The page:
IV. SIMULATION RESULTS

In this section, we work on the improvement of the performances of the capon and its rooting version where we make a simple modification by using a multiplicative factor related to the number of array elements. The direction of arrival performances of the studied methods can be demonstrated and evaluated by using a computer simulation programs that we have developed on Matlab software.

In the initial simulations, we consider an eight-element uniform linear array. Three far-field signals (*M*=3) impinge initially on the antenna array from directions of –5°, 10°, and 25°, respectively. Assume that the ratio between the wavelength λ and the inter-element spacing *d* is 2. The noise is characterized as additive, white and Gaussian distributed with zero mean and variance *σ*^{2} =0.1. The number of snapshot is *K* = 200.

It should be to note also that some previous declared parameters will be changed in order to study other simulation scenarios, but the following assumptions are usually made:

The antennas noise is uncorrelated with the signals.

The number of sources is known and is less than the number of antennas.

There is no correlation between sources.

The graphical result of Fig. 1 represents the normalized spectrum versus the full angular range, from −90 ° to + 90 °, of the Capon approach that contains main lobes identifying the angles of arrival. The positions of the lobes determine the estimated values of the arrival angles of Capon which is based, for its part, on the spectral analysis. However, the root-Capon approach does not provide graphs but it gives results as numerical values. The roots of this approach are marked on Fig. 1 by black stars and its estimated angles of arrival are −5.1141°, 9.9798°, and 25.0254°.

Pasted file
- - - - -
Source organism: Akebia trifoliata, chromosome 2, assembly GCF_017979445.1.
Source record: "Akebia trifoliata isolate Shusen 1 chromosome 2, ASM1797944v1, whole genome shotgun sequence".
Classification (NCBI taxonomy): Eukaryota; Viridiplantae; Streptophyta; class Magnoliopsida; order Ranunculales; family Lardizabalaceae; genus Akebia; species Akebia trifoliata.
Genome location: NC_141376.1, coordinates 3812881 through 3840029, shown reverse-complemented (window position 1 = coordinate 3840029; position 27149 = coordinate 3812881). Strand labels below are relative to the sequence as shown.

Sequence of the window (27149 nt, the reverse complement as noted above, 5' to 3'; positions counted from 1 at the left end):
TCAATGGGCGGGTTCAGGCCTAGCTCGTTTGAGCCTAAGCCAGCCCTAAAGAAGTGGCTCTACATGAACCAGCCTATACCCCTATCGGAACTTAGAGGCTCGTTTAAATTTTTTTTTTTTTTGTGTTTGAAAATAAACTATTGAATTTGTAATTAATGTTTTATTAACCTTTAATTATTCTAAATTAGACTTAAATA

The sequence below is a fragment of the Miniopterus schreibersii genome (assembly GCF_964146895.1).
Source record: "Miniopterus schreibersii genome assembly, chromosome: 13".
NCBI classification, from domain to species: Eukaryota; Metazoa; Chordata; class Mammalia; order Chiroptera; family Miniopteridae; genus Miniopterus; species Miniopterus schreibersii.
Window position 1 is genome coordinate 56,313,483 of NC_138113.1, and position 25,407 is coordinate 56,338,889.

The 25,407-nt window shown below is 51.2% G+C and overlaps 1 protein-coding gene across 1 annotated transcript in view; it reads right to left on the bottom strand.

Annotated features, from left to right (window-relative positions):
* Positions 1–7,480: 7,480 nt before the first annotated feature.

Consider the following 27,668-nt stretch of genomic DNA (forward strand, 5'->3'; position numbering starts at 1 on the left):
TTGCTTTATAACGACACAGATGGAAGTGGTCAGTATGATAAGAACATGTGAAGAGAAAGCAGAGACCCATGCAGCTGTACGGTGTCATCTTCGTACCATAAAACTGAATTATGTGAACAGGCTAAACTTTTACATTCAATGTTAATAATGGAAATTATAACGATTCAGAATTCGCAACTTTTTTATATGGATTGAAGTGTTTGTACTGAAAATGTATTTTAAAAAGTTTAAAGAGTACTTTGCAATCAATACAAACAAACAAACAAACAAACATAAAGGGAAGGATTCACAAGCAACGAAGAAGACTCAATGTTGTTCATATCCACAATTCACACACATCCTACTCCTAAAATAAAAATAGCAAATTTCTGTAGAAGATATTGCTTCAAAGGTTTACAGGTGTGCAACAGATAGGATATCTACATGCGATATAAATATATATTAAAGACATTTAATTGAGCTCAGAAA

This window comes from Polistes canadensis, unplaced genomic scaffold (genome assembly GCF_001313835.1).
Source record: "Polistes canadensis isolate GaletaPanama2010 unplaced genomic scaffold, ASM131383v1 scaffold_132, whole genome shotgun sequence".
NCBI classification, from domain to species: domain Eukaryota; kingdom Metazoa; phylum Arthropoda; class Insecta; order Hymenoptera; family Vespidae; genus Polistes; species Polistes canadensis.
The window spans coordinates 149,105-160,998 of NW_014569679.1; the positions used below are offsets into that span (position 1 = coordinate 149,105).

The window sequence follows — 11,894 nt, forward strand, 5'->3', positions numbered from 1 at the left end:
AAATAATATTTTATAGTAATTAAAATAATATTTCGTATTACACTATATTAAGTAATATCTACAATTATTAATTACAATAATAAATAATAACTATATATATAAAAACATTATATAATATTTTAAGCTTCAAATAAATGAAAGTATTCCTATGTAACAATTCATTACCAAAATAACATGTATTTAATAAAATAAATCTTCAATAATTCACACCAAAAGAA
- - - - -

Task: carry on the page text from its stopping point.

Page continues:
Additionally, the roots of the root-Capon polynomial are displayed in the complex plane, together with the unit circle, that allows us to visualize the effectiveness of this method in estimating the angles of arrival (Fig. 2). The angle of arrival of the sources is obtained from the phase of the roots whose magnitude is closed to 1. There are 3 roots having magnitude very close to 1 and corresponding to the 3 simulated sources.

It is clearly shown from Fig. 3 that the two used spectral methods are able to find the directions of the three sources corresponding to −5, 10, and 25, but with different estimation precisions that depend on the width of the peaks. The performances in term of angle of arrival estimation of the proposed modified-Capon algorithm are gradually improved with a multiplicative factor *MF=3.* This last realizes exactly an increase in the number of antennas. Thus, multiplying the number of antennas leads to widen the array, and this leads to improve the angle of arrival estimation performance because multiple antennas provide the diversity gain.

Fig. 4 presents a comparison between the results obtained by the different studied methods of this paper. In this example, we have assumed three signals arriving from three sources, two of which are closely separated. It is clear that the Capon spectral-based method, as used here for this case, fail to locate the position of two closed sources. In fact, the graph of Capon illustrates only two lobes one of which is wide and covers two closely spaced sources which are located at −5° and 0°. But it is possible to improve the situation by using a correspondent modified version of Capon. The graph of this version indicates that all directions of sources are correctly estimated, and there are observed maxima on the curve at the positions of the three angles. In other words, the spectrum determines three peaks corresponding to the angles that we are looking for (-5 °, 0 °, and 25 °). The peaks are very narrow and more selective, so a very precise localization that leads to notice the high resolution of the technique which can differentiate even very close sources.